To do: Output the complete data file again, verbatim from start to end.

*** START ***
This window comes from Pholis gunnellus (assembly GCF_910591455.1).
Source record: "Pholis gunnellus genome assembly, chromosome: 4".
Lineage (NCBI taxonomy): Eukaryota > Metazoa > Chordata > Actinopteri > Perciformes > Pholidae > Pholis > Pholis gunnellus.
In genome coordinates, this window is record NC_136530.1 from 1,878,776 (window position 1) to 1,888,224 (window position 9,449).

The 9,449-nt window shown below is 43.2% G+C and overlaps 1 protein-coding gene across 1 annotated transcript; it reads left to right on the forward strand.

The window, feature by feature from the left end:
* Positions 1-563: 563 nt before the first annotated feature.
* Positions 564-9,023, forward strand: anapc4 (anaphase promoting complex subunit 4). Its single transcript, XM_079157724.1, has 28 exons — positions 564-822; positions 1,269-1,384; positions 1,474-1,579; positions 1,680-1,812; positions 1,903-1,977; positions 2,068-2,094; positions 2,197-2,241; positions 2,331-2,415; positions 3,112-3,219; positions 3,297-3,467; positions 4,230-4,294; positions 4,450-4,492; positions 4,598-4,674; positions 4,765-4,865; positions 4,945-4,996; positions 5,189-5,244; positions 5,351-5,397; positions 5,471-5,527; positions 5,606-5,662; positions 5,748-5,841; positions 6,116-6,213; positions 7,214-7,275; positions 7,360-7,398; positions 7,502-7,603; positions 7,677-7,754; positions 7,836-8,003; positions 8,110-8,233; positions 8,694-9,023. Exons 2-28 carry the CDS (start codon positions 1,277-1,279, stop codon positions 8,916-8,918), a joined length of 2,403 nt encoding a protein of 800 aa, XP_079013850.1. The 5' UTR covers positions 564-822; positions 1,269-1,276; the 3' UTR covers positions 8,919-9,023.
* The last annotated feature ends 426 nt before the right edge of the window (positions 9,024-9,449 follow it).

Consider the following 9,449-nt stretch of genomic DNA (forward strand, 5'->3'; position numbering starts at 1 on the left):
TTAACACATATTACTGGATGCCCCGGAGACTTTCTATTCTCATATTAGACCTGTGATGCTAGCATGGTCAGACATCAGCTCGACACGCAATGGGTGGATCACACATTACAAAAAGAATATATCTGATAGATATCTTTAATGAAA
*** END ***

This window comes from Pholis gunnellus (assembly GCF_910591455.1).
Source record: "Pholis gunnellus genome assembly, chromosome: 4".
Lineage (NCBI taxonomy): Eukaryota > Metazoa > Chordata > Actinopteri > Perciformes > Pholidae > Pholis > Pholis gunnellus.
In genome coordinates, this window is record NC_136530.1 from 1,878,776 (window position 1) to 1,888,224 (window position 9,449).

The 9,449-nt window shown below is 43.2% G+C and overlaps 1 protein-coding gene across 1 annotated transcript; it reads left to right on the forward strand.

The window, feature by feature from the left end:
* Positions 1-563: 563 nt before the first annotated feature.
* Positions 564-9,023, forward strand: anapc4 (anaphase promoting complex subunit 4). Its single transcript, XM_079157724.1, has 28 exons — positions 564-822; positions 1,269-1,384; positions 1,474-1,579; positions 1,680-1,812; positions 1,903-1,977; positions 2,068-2,094; positions 2,197-2,241; positions 2,331-2,415; positions 3,112-3,219; positions 3,297-3,467; positions 4,230-4,294; positions 4,450-4,492; positions 4,598-4,674; positions 4,765-4,865; positions 4,945-4,996; positions 5,189-5,244; positions 5,351-5,397; positions 5,471-5,527; positions 5,606-5,662; positions 5,748-5,841; positions 6,116-6,213; positions 7,214-7,275; positions 7,360-7,398; positions 7,502-7,603; positions 7,677-7,754; positions 7,836-8,003; positions 8,110-8,233; positions 8,694-9,023. Exons 2-28 carry the CDS (start codon positions 1,277-1,279, stop codon positions 8,916-8,918), a joined length of 2,403 nt encoding a protein of 800 aa, XP_079013850.1. The 5' UTR covers positions 564-822; positions 1,269-1,276; the 3' UTR covers positions 8,919-9,023.
* The last annotated feature ends 426 nt before the right edge of the window (positions 9,024-9,449 follow it).

Consider the following 9,449-nt stretch of genomic DNA (forward strand, 5'->3'; position numbering starts at 1 on the left):
TTAACACATATTACTGGATGCCCCGGAGACTTTCTATTCTCATATTAGACCTGTGATGCTAGCATGGTCAGACATCAGCTCGACACGCAATGGGTGGATCACACATTACAAAAAGAATATATCTGATAGATATCTTTAATGAAA